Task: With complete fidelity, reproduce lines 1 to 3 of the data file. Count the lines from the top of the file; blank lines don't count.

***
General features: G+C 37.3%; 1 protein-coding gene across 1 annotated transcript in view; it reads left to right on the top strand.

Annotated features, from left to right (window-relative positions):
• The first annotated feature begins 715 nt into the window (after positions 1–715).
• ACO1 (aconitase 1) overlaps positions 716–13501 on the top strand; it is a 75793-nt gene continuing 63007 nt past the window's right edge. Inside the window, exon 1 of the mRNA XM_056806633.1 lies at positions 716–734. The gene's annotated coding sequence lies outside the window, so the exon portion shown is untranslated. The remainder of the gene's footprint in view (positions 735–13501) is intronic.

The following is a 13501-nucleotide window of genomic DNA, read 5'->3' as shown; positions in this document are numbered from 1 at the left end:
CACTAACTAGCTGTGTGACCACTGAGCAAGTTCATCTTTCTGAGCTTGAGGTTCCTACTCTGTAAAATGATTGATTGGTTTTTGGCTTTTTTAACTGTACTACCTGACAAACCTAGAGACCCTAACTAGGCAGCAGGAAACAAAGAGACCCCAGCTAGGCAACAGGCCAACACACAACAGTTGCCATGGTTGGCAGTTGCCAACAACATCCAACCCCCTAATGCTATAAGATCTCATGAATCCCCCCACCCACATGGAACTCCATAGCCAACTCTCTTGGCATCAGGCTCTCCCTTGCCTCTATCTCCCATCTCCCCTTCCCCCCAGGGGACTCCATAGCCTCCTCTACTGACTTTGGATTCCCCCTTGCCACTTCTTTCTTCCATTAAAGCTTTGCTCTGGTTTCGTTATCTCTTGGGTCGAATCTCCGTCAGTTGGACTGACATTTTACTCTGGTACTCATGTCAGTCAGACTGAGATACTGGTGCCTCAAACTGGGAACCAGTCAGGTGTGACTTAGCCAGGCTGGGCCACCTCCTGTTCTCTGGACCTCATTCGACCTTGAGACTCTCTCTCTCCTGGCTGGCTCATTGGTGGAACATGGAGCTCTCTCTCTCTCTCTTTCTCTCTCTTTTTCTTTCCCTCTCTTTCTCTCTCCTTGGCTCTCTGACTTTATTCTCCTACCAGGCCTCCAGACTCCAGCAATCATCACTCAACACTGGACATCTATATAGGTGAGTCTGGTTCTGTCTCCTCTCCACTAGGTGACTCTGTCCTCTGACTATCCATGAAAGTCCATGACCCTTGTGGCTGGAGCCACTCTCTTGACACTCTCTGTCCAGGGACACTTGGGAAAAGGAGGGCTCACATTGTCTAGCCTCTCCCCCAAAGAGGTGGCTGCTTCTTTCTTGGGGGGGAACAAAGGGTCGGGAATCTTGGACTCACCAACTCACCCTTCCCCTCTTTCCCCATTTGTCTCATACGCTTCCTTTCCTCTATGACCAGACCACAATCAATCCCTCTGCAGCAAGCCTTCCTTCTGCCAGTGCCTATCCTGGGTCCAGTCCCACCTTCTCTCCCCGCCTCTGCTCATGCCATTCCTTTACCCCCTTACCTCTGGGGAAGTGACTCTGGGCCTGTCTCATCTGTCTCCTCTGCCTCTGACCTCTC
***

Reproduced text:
General features: G+C 37.3%; 1 protein-coding gene across 1 annotated transcript in view; it reads left to right on the top strand.

Annotated features, from left to right (window-relative positions):
• The first annotated feature begins 715 nt into the window (after positions 1–715).